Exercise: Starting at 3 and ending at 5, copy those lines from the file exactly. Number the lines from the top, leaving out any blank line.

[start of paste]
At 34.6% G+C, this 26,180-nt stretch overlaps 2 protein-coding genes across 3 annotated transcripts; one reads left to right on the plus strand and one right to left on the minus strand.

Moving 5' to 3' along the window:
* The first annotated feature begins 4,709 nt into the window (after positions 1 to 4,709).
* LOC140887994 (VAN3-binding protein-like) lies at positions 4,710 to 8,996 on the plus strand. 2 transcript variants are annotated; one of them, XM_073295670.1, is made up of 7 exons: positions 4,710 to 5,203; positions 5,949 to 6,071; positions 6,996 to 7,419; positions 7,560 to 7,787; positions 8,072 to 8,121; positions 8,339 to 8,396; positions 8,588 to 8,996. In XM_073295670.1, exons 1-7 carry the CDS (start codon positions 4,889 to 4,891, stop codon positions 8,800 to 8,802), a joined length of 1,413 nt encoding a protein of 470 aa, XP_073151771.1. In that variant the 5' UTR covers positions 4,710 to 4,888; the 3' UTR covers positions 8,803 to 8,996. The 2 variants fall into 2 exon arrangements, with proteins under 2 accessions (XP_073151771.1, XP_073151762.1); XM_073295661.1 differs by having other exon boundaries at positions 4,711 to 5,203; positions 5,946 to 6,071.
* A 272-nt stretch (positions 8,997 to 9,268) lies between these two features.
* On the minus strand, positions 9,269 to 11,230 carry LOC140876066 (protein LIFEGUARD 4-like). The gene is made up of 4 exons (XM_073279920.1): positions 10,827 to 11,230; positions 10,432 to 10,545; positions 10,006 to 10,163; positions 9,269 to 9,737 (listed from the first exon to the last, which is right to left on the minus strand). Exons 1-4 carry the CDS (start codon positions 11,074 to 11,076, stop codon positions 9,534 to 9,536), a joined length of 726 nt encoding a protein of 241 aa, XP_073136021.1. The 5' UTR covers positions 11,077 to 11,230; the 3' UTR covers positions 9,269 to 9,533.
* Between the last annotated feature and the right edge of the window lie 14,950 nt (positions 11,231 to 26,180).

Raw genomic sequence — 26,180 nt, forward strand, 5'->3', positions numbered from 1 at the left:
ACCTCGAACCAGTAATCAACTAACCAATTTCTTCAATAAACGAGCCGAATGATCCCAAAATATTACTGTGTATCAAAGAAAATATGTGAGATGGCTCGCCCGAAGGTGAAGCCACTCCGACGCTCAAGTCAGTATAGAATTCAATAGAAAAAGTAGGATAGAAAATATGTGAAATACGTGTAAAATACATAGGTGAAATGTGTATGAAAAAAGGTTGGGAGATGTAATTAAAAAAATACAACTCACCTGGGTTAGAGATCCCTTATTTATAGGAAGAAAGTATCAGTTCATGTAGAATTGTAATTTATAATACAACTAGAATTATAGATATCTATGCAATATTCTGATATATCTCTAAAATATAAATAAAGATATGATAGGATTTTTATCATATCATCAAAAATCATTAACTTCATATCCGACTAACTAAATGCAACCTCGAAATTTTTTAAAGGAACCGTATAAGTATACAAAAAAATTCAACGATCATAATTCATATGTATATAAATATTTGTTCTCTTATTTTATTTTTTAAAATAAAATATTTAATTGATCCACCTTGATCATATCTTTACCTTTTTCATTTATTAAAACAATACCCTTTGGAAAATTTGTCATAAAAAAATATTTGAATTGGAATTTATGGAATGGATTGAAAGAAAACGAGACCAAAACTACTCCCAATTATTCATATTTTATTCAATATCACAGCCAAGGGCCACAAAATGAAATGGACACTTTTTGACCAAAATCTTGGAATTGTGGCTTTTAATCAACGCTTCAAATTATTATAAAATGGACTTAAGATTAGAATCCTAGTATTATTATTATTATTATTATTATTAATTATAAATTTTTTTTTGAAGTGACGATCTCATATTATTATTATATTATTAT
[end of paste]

* The first annotated feature begins 4,709 nt into the window (after positions 1 to 4,709).
* LOC140887994 (VAN3-binding protein-like) lies at positions 4,710 to 8,996 on the plus strand. 2 transcript variants are annotated; one of them, XM_073295670.1, is made up of 7 exons: positions 4,710 to 5,203; positions 5,949 to 6,071; positions 6,996 to 7,419; positions 7,560 to 7,787; positions 8,072 to 8,121; positions 8,339 to 8,396; positions 8,588 to 8,996. In XM_073295670.1, exons 1-7 carry the CDS (start codon positions 4,889 to 4,891, stop codon positions 8,800 to 8,802), a joined length of 1,413 nt encoding a protein of 470 aa, XP_073151771.1. In that variant the 5' UTR covers positions 4,710 to 4,888; the 3' UTR covers positions 8,803 to 8,996. The 2 variants fall into 2 exon arrangements, with proteins under 2 accessions (XP_073151771.1, XP_073151762.1); XM_073295661.1 differs by having other exon boundaries at positions 4,711 to 5,203; positions 5,946 to 6,071.
* A 272-nt stretch (positions 8,997 to 9,268) lies between these two features.